Contents

# Contents

## Idea

A hyperring is like a ring not with an underlying abelian group but an underlying canonical hypergroup.

It is a hypermonoid with additional ring-like structure and properties.

This means that in a hyperring $R$ addition is a multi-valued operation.

## Definition

A hyperring is a non-empty set $R$ equipped with a hyper-addition $+ : R\times R \to P^*(R)$ (where $P^*(R)$ is the set of non-empty subsets) and a multiplication $\cdot : R \times R \to R$ and with elements $0,1 \in R$ such that

1. $(R,+)$ is a canonical hypergroup;

2. $(R,\cdot)$ is a monoid with identity element $1$;

3. $\forall r,s \in R : r(s+t) = r s + r t$ and $(s + t) r = s r + t r$;

4. $\forall r \in R : r \cdot 0 = 0 \cdot r = 0$;

5. $0 \neq 1$.

We can form many examples of hyperrings by quotienting a ring $R$ by a subgroup $G \subset R^{\times}$ of its multiplicative group.

A morphism of hyperrings is a map $f : R_1 \to R_2$ such that

1. $\forall a,b \in R_1 : f(a + b) \subset f(a) + f(b)$;

2. $\forall a,b\in R_1 : f(a \cdot b) = f(a) \cdot f(b)$.

A hyperfield is a hyperring for which $(R - \{0\}, \cdot)$ is a group.

## Examples

### Hyperfield extension of field with one element

The hyperfield extension of the field with one element is

$\mathbf{K} := (\{0,1\}, +, \cdot)$

with additive neutral element $0$ and the hyper-addition rule

$1 + 1 = \{0,1\} \,.$

This is to be thought of as the hyperring of integers modulo the relation “is 0 or not 0”: think of $0 \in \mathbf{K}$ as being the integer 0 and of $1 \in \mathbf{K}$ as being any non-zero integer, then the addition rule says that 0 plus any non-zero integer is non-zero, and that the sum of a non-zero integer with another non-zero integer is either zero or non-zero.

### The signature hyperfield $\mathbf{S}$

Let $\mathbf{S} = \{0,1,-1\}$ be the hyperfield with multiplication induced from $\mathbb{Z}$ and with addition given by 0 being the additive unit and the laws

• $1+1 = \{1\}$;

• $-1 + -1 = \{-1\}$

• $1 + -1 = \{-1, 0, 1\}$.

This we may think of as being the hyperring of integers modulo the relation “is positive or negative or 0”: think of $1$ as being any positive integer, $0$ as being the integer $0$ and $-1$ as being any negative integer. Then the hyper-addition law above encodes how the signature of integers behaves under addition.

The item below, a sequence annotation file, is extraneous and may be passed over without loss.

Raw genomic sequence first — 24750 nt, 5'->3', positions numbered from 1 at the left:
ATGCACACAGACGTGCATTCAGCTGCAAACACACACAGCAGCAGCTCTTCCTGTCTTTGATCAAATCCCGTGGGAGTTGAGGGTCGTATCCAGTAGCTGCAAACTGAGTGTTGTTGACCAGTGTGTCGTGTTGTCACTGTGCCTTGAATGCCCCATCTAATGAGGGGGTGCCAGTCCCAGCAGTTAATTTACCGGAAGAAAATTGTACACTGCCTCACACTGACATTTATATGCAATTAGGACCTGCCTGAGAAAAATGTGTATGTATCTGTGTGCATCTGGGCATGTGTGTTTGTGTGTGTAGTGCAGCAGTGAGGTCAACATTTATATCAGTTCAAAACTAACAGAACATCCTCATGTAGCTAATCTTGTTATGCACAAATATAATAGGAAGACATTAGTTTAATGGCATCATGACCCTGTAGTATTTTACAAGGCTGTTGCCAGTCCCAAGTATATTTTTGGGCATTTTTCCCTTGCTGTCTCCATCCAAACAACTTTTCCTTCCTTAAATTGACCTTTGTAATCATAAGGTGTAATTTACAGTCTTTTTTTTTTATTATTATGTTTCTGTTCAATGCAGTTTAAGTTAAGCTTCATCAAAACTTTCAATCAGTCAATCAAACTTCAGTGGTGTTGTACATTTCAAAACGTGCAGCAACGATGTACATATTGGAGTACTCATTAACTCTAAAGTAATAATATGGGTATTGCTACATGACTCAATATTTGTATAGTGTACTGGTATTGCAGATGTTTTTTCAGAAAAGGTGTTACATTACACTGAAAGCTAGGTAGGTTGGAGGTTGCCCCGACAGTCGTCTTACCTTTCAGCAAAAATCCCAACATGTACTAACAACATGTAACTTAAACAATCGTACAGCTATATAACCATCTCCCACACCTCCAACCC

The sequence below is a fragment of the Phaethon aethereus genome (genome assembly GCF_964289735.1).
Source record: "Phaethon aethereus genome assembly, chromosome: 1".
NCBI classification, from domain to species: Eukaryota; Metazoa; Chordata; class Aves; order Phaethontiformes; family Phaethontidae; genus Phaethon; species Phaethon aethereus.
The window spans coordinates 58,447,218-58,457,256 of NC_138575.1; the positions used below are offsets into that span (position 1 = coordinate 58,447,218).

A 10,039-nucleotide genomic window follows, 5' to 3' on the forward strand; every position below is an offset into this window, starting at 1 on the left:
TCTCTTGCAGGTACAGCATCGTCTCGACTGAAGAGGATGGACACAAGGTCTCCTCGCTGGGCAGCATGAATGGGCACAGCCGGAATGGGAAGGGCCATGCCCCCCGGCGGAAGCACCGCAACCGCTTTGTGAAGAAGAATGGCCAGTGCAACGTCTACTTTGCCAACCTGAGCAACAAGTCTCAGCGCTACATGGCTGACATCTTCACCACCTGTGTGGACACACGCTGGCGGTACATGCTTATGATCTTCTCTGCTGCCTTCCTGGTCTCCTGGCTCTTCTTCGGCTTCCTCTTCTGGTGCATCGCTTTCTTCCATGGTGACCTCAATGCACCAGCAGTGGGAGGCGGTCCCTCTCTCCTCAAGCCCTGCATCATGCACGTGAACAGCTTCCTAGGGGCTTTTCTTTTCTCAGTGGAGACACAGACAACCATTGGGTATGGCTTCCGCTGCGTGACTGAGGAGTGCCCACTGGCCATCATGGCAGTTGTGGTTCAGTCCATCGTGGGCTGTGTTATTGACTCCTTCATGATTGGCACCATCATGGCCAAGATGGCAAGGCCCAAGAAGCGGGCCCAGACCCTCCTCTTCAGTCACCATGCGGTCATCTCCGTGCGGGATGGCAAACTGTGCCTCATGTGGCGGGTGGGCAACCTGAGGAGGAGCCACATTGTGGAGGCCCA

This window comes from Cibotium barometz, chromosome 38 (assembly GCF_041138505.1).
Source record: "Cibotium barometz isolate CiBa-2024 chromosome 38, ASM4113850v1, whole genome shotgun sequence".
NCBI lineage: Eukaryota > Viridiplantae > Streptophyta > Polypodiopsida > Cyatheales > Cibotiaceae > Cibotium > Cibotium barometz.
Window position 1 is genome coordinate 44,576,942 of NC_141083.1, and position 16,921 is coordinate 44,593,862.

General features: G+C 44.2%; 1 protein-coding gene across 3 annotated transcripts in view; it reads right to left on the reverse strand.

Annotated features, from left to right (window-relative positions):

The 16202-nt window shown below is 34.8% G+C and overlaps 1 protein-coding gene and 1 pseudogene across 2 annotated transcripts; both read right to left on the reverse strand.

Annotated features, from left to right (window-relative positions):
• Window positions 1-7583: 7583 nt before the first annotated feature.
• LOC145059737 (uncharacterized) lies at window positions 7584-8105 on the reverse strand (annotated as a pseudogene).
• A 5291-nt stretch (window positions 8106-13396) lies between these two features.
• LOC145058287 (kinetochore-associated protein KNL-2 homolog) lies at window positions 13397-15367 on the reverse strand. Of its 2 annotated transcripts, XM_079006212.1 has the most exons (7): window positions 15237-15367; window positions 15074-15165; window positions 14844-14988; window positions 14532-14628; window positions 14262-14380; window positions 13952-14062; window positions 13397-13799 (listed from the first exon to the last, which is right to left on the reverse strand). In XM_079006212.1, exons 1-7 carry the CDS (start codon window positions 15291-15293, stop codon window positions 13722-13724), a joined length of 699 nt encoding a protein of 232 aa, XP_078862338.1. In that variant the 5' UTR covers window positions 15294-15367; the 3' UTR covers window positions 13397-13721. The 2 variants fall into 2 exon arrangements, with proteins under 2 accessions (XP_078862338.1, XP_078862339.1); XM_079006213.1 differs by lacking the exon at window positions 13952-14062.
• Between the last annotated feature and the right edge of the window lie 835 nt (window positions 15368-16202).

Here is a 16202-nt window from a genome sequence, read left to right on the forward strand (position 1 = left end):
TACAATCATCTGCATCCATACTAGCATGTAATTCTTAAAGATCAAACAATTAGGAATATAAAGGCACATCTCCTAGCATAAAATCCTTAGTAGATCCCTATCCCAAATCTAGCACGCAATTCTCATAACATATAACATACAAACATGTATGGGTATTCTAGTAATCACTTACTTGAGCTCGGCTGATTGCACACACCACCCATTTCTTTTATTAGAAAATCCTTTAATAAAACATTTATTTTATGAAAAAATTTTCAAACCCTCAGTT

Proposition

To each element, $\phi$, of $Hom(\mathbb{Z}[X], \mathbf{S})$ there corresponds an extended real number, $Re(\phi) \in [-\infty, \infty]$ given as a Dedekind cut. This is a surjective mapping. The inverse image of each real algebraic number contains three elements, while that of a nonalgebraic number is a singleton. For real algebraic $\alpha$, the three homomorphisms from $\mathbb{Z}[X]$ to $\mathbf{S}$ are

$P(T) \mapsto \underset{\epsilon \to 0+} {lim} sign P(\alpha + t \epsilon), t \in \{-1, 0, 1\}.$

## Book

• B. Davvaz and V. Leoreanu-Fotea, Hyperring Theory and Applications, International Ackademic Press, USA, 2007.

## References

The notion of hyperring and hyperfield is due to Marc Krasner:

• M. Krasner, Approximation des corps valués complets de caractéristique $p\neq 0$ par ceux de caractéristique 0 , pp.126-201 in Colloque d’ Algébre Supérieure (Bruxelles), 1956 , Ceuterick Louvain 1957.

Another early reference is

• D. Stratigopoulos, Hyperanneaux non commutatifs: Hyperanneaux, hypercorps, hypermodules, hyperespaces vectoriels et leurs propriétés élémentaires (French) C. R. Acad. Sci. Paris Sér. A-B 269 (1969) A489–A492.

Modern applications in connection to the field with one element are discussed in

An overview is in

category: algebra

Last revised on March 19, 2021 at 07:07:32. See the history of this page for a list of all contributions to it.